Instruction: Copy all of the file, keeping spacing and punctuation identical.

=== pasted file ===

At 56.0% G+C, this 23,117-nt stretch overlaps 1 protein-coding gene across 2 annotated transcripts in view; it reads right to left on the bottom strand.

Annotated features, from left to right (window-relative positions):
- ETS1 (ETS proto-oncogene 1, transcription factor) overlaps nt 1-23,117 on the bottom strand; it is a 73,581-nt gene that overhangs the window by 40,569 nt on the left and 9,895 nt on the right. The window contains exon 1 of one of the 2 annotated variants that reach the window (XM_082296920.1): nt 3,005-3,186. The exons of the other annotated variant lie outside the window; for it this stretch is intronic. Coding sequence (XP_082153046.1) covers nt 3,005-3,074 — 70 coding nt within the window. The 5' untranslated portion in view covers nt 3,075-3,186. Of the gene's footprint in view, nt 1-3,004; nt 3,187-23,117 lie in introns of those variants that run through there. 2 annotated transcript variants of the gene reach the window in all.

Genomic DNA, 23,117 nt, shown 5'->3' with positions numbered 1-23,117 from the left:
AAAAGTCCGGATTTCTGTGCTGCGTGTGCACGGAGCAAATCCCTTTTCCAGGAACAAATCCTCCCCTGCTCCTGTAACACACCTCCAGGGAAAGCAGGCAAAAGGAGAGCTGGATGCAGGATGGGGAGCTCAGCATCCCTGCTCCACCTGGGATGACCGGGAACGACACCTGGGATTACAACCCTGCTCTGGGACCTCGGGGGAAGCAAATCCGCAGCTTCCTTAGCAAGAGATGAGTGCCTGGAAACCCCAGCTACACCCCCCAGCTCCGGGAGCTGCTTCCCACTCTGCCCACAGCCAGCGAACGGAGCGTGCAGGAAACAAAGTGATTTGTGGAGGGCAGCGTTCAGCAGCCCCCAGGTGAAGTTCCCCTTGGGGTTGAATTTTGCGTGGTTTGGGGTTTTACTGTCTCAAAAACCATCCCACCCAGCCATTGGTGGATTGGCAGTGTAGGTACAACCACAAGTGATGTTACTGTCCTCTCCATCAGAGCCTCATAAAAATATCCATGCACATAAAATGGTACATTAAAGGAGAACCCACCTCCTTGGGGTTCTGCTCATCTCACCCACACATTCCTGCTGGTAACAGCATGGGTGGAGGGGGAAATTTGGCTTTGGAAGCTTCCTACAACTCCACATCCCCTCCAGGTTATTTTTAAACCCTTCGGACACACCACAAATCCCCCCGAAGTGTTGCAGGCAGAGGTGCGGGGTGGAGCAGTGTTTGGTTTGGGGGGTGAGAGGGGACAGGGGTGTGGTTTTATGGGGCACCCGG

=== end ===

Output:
At 56.0% G+C, this 23,117-nt stretch overlaps 1 protein-coding gene across 2 annotated transcripts in view; it reads right to left on the bottom strand.

Annotated features, from left to right (window-relative positions):
- ETS1 (ETS proto-oncogene 1, transcription factor) overlaps nt 1-23,117 on the bottom strand; it is a 73,581-nt gene that overhangs the window by 40,569 nt on the left and 9,895 nt on the right. The window contains exon 1 of one of the 2 annotated variants that reach the window (XM_082296920.1): nt 3,005-3,186. The exons of the other annotated variant lie outside the window; for it this stretch is intronic. Coding sequence (XP_082153046.1) covers nt 3,005-3,074 — 70 coding nt within the window. The 5' untranslated portion in view covers nt 3,075-3,186. Of the gene's footprint in view, nt 1-3,004; nt 3,187-23,117 lie in introns of those variants that run through there. 2 annotated transcript variants of the gene reach the window in all.

Genomic DNA, 23,117 nt, shown 5'->3' with positions numbered 1-23,117 from the left:
AAAAGTCCGGATTTCTGTGCTGCGTGTGCACGGAGCAAATCCCTTTTCCAGGAACAAATCCTCCCCTGCTCCTGTAACACACCTCCAGGGAAAGCAGGCAAAAGGAGAGCTGGATGCAGGATGGGGAGCTCAGCATCCCTGCTCCACCTGGGATGACCGGGAACGACACCTGGGATTACAACCCTGCTCTGGGACCTCGGGGGAAGCAAATCCGCAGCTTCCTTAGCAAGAGATGAGTGCCTGGAAACCCCAGCTACACCCCCCAGCTCCGGGAGCTGCTTCCCACTCTGCCCACAGCCAGCGAACGGAGCGTGCAGGAAACAAAGTGATTTGTGGAGGGCAGCGTTCAGCAGCCCCCAGGTGAAGTTCCCCTTGGGGTTGAATTTTGCGTGGTTTGGGGTTTTACTGTCTCAAAAACCATCCCACCCAGCCATTGGTGGATTGGCAGTGTAGGTACAACCACAAGTGATGTTACTGTCCTCTCCATCAGAGCCTCATAAAAATATCCATGCACATAAAATGGTACATTAAAGGAGAACCCACCTCCTTGGGGTTCTGCTCATCTCACCCACACATTCCTGCTGGTAACAGCATGGGTGGAGGGGGAAATTTGGCTTTGGAAGCTTCCTACAACTCCACATCCCCTCCAGGTTATTTTTAAACCCTTCGGACACACCACAAATCCCCCCGAAGTGTTGCAGGCAGAGGTGCGGGGTGGAGCAGTGTTTGGTTTGGGGGGTGAGAGGGGACAGGGGTGTGGTTTTATGGGGCACCCGG